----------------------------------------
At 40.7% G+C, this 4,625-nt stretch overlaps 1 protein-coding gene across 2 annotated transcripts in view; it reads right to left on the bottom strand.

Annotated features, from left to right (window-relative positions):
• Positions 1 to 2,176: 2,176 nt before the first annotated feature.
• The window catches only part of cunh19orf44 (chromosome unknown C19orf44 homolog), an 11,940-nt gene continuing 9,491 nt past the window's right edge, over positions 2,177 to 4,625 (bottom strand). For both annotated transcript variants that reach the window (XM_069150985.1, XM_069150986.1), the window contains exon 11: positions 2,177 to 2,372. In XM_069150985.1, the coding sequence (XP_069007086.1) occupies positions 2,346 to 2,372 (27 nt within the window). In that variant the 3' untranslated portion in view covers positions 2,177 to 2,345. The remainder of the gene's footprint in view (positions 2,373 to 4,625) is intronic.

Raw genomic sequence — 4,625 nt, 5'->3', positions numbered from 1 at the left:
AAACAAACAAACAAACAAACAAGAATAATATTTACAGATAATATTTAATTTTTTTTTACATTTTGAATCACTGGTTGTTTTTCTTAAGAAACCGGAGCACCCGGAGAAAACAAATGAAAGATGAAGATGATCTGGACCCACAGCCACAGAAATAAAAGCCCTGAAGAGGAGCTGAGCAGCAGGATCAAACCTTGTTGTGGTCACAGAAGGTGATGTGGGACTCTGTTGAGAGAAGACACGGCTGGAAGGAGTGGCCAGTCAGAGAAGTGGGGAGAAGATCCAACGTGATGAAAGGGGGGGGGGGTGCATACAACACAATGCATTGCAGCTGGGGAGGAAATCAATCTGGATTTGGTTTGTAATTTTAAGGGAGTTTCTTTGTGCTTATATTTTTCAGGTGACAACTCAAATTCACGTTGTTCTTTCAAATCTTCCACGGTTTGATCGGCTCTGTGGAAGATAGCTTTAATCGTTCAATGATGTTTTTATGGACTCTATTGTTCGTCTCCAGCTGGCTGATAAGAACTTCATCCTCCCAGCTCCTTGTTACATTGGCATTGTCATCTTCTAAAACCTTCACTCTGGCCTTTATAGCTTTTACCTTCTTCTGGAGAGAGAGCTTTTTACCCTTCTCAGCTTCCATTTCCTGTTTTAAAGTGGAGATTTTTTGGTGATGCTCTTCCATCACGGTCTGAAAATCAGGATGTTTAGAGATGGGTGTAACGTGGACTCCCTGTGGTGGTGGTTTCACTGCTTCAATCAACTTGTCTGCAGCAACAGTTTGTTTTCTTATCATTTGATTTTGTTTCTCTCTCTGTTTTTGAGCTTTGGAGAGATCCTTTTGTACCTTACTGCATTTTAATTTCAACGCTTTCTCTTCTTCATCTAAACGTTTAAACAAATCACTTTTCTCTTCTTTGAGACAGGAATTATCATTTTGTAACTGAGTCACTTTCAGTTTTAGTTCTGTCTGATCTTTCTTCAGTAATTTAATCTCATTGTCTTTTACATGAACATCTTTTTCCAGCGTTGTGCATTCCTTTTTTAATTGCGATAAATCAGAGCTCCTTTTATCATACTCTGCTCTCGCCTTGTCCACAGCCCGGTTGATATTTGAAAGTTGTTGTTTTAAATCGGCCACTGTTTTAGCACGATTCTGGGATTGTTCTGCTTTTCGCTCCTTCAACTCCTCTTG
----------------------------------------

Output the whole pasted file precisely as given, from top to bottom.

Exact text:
At 40.7% G+C, this 4,625-nt stretch overlaps 1 protein-coding gene across 2 annotated transcripts in view; it reads right to left on the bottom strand.

Annotated features, from left to right (window-relative positions):
• Positions 1 to 2,176: 2,176 nt before the first annotated feature.
• The window catches only part of cunh19orf44 (chromosome unknown C19orf44 homolog), an 11,940-nt gene continuing 9,491 nt past the window's right edge, over positions 2,177 to 4,625 (bottom strand). For both annotated transcript variants that reach the window (XM_069150985.1, XM_069150986.1), the window contains exon 11: positions 2,177 to 2,372. In XM_069150985.1, the coding sequence (XP_069007086.1) occupies positions 2,346 to 2,372 (27 nt within the window). In that variant the 3' untranslated portion in view covers positions 2,177 to 2,345. The remainder of the gene's footprint in view (positions 2,373 to 4,625) is intronic.

Raw genomic sequence — 4,625 nt, 5'->3', positions numbered from 1 at the left:
AAACAAACAAACAAACAAACAAGAATAATATTTACAGATAATATTTAATTTTTTTTTACATTTTGAATCACTGGTTGTTTTTCTTAAGAAACCGGAGCACCCGGAGAAAACAAATGAAAGATGAAGATGATCTGGACCCACAGCCACAGAAATAAAAGCCCTGAAGAGGAGCTGAGCAGCAGGATCAAACCTTGTTGTGGTCACAGAAGGTGATGTGGGACTCTGTTGAGAGAAGACACGGCTGGAAGGAGTGGCCAGTCAGAGAAGTGGGGAGAAGATCCAACGTGATGAAAGGGGGGGGGGGTGCATACAACACAATGCATTGCAGCTGGGGAGGAAATCAATCTGGATTTGGTTTGTAATTTTAAGGGAGTTTCTTTGTGCTTATATTTTTCAGGTGACAACTCAAATTCACGTTGTTCTTTCAAATCTTCCACGGTTTGATCGGCTCTGTGGAAGATAGCTTTAATCGTTCAATGATGTTTTTATGGACTCTATTGTTCGTCTCCAGCTGGCTGATAAGAACTTCATCCTCCCAGCTCCTTGTTACATTGGCATTGTCATCTTCTAAAACCTTCACTCTGGCCTTTATAGCTTTTACCTTCTTCTGGAGAGAGAGCTTTTTACCCTTCTCAGCTTCCATTTCCTGTTTTAAAGTGGAGATTTTTTGGTGATGCTCTTCCATCACGGTCTGAAAATCAGGATGTTTAGAGATGGGTGTAACGTGGACTCCCTGTGGTGGTGGTTTCACTGCTTCAATCAACTTGTCTGCAGCAACAGTTTGTTTTCTTATCATTTGATTTTGTTTCTCTCTCTGTTTTTGAGCTTTGGAGAGATCCTTTTGTACCTTACTGCATTTTAATTTCAACGCTTTCTCTTCTTCATCTAAACGTTTAAACAAATCACTTTTCTCTTCTTTGAGACAGGAATTATCATTTTGTAACTGAGTCACTTTCAGTTTTAGTTCTGTCTGATCTTTCTTCAGTAATTTAATCTCATTGTCTTTTACATGAACATCTTTTTCCAGCGTTGTGCATTCCTTTTTTAATTGCGATAAATCAGAGCTCCTTTTATCATACTCTGCTCTCGCCTTGTCCACAGCCCGGTTGATATTTGAAAGTTGTTGTTTTAAATCGGCCACTGTTTTAGCACGATTCTGGGATTGTTCTGCTTTTCGCTCCTTCAACTCCTCTTG